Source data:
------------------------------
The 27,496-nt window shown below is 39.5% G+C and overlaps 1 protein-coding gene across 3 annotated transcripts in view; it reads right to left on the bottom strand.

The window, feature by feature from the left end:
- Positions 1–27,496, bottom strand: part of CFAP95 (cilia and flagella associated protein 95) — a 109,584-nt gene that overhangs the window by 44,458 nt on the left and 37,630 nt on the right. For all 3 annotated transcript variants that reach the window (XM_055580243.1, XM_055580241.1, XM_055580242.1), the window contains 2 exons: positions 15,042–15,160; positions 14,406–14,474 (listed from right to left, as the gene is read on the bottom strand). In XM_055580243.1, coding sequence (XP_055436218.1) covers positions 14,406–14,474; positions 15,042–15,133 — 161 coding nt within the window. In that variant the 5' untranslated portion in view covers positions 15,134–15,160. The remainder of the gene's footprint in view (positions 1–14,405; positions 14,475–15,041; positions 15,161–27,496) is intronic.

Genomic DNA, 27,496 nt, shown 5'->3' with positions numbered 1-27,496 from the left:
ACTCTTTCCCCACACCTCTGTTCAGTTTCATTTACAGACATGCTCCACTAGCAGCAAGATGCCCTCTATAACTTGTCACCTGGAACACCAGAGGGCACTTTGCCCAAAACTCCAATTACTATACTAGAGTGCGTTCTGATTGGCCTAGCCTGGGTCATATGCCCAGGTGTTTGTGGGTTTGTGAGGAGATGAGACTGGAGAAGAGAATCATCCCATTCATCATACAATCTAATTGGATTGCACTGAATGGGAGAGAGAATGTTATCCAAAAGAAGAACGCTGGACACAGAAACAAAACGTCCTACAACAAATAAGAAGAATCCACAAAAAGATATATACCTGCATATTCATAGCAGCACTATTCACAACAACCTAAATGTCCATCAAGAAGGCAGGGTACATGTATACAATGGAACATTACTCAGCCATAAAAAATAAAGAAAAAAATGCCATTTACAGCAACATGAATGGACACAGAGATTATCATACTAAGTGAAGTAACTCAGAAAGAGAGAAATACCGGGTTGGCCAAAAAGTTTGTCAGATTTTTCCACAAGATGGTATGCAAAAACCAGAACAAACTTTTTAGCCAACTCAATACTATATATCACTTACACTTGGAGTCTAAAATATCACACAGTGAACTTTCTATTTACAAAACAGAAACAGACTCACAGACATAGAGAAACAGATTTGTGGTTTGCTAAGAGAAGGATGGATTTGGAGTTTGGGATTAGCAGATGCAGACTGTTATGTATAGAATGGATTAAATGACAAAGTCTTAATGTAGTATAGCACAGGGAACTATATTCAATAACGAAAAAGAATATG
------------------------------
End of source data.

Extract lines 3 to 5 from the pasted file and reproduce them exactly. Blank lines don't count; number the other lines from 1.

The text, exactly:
- Positions 1–27,496, bottom strand: part of CFAP95 (cilia and flagella associated protein 95) — a 109,584-nt gene that overhangs the window by 44,458 nt on the left and 37,630 nt on the right. For all 3 annotated transcript variants that reach the window (XM_055580243.1, XM_055580241.1, XM_055580242.1), the window contains 2 exons: positions 15,042–15,160; positions 14,406–14,474 (listed from right to left, as the gene is read on the bottom strand). In XM_055580243.1, coding sequence (XP_055436218.1) covers positions 14,406–14,474; positions 15,042–15,133 — 161 coding nt within the window. In that variant the 5' untranslated portion in view covers positions 15,134–15,160. The remainder of the gene's footprint in view (positions 1–14,405; positions 14,475–15,041; positions 15,161–27,496) is intronic.

Genomic DNA, 27,496 nt, shown 5'->3' with positions numbered 1-27,496 from the left:
ACTCTTTCCCCACACCTCTGTTCAGTTTCATTTACAGACATGCTCCACTAGCAGCAAGATGCCCTCTATAACTTGTCACCTGGAACACCAGAGGGCACTTTGCCCAAAACTCCAATTACTATACTAGAGTGCGTTCTGATTGGCCTAGCCTGGGTCATATGCCCAGGTGTTTGTGGGTTTGTGAGGAGATGAGACTGGAGAAGAGAATCATCCCATTCATCATACAATCTAATTGGATTGCACTGAATGGGAGAGAGAATGTTATCCAAAAGAAGAACGCTGGACACAGAAACAAAACGTCCTACAACAAATAAGAAGAATCCACAAAAAGATATATACCTGCATATTCATAGCAGCACTATTCACAACAACCTAAATGTCCATCAAGAAGGCAGGGTACATGTATACAATGGAACATTACTCAGCCATAAAAAATAAAGAAAAAAATGCCATTTACAGCAACATGAATGGACACAGAGATTATCATACTAAGTGAAGTAACTCAGAAAGAGAGAAATACCGGGTTGGCCAAAAAGTTTGTCAGATTTTTCCACAAGATGGTATGCAAAAACCAGAACAAACTTTTTAGCCAACTCAATACTATATATCACTTACACTTGGAGTCTAAAATATCACACAGTGAACTTTCTATTTACAAAACAGAAACAGACTCACAGACATAGAGAAACAGATTTGTGGTTTGCTAAGAGAAGGATGGATTTGGAGTTTGGGATTAGCAGATGCAGACTGTTATGTATAGAATGGATTAAATGACAAAGTCTTAATGTAGTATAGCACAGGGAACTATATTCAATAACGAAAAAGAATATG